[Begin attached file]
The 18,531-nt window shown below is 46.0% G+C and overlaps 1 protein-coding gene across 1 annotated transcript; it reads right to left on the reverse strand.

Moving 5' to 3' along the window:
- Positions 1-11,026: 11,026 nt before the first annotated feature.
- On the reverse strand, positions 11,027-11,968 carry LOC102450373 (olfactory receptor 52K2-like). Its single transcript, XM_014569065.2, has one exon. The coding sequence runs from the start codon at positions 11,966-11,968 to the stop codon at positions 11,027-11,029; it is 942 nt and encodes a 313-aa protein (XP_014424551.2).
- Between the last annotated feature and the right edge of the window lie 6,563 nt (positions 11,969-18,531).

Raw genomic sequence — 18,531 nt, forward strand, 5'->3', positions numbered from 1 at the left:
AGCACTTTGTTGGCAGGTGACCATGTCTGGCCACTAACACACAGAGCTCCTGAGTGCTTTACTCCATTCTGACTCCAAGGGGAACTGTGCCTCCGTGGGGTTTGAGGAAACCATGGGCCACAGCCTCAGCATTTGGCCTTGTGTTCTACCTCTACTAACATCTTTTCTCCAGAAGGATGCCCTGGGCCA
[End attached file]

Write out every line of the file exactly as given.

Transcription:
The 18,531-nt window shown below is 46.0% G+C and overlaps 1 protein-coding gene across 1 annotated transcript; it reads right to left on the reverse strand.

Moving 5' to 3' along the window:
- Positions 1-11,026: 11,026 nt before the first annotated feature.
- On the reverse strand, positions 11,027-11,968 carry LOC102450373 (olfactory receptor 52K2-like). Its single transcript, XM_014569065.2, has one exon. The coding sequence runs from the start codon at positions 11,966-11,968 to the stop codon at positions 11,027-11,029; it is 942 nt and encodes a 313-aa protein (XP_014424551.2).
- Between the last annotated feature and the right edge of the window lie 6,563 nt (positions 11,969-18,531).

Raw genomic sequence — 18,531 nt, forward strand, 5'->3', positions numbered from 1 at the left:
AGCACTTTGTTGGCAGGTGACCATGTCTGGCCACTAACACACAGAGCTCCTGAGTGCTTTACTCCATTCTGACTCCAAGGGGAACTGTGCCTCCGTGGGGTTTGAGGAAACCATGGGCCACAGCCTCAGCATTTGGCCTTGTGTTCTACCTCTACTAACATCTTTTCTCCAGAAGGATGCCCTGGGCCA